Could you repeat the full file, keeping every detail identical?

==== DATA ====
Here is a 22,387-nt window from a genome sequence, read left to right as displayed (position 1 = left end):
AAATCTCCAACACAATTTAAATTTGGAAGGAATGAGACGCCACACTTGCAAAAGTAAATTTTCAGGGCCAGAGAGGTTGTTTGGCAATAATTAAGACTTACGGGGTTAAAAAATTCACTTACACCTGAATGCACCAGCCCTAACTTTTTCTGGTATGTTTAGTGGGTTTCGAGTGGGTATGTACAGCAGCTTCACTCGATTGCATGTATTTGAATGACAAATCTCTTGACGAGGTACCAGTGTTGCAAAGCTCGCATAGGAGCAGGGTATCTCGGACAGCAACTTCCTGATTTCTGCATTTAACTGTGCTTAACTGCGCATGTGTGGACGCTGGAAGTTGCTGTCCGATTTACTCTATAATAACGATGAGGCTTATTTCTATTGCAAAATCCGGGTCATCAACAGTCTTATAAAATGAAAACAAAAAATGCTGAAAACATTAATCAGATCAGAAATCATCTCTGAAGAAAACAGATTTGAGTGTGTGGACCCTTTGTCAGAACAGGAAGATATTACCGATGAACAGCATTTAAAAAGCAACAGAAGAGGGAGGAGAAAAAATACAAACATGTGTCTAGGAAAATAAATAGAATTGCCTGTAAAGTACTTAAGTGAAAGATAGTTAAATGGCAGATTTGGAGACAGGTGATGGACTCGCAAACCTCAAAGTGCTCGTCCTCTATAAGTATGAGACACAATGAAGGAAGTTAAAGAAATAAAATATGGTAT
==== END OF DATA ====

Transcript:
Here is a 22,387-nt window from a genome sequence, read left to right as displayed (position 1 = left end):
AAATCTCCAACACAATTTAAATTTGGAAGGAATGAGACGCCACACTTGCAAAAGTAAATTTTCAGGGCCAGAGAGGTTGTTTGGCAATAATTAAGACTTACGGGGTTAAAAAATTCACTTACACCTGAATGCACCAGCCCTAACTTTTTCTGGTATGTTTAGTGGGTTTCGAGTGGGTATGTACAGCAGCTTCACTCGATTGCATGTATTTGAATGACAAATCTCTTGACGAGGTACCAGTGTTGCAAAGCTCGCATAGGAGCAGGGTATCTCGGACAGCAACTTCCTGATTTCTGCATTTAACTGTGCTTAACTGCGCATGTGTGGACGCTGGAAGTTGCTGTCCGATTTACTCTATAATAACGATGAGGCTTATTTCTATTGCAAAATCCGGGTCATCAACAGTCTTATAAAATGAAAACAAAAAATGCTGAAAACATTAATCAGATCAGAAATCATCTCTGAAGAAAACAGATTTGAGTGTGTGGACCCTTTGTCAGAACAGGAAGATATTACCGATGAACAGCATTTAAAAAGCAACAGAAGAGGGAGGAGAAAAAATACAAACATGTGTCTAGGAAAATAAATAGAATTGCCTGTAAAGTACTTAAGTGAAAGATAGTTAAATGGCAGATTTGGAGACAGGTGATGGACTCGCAAACCTCAAAGTGCTCGTCCTCTATAAGTATGAGACACAATGAAGGAAGTTAAAGAAATAAAATATGGTAT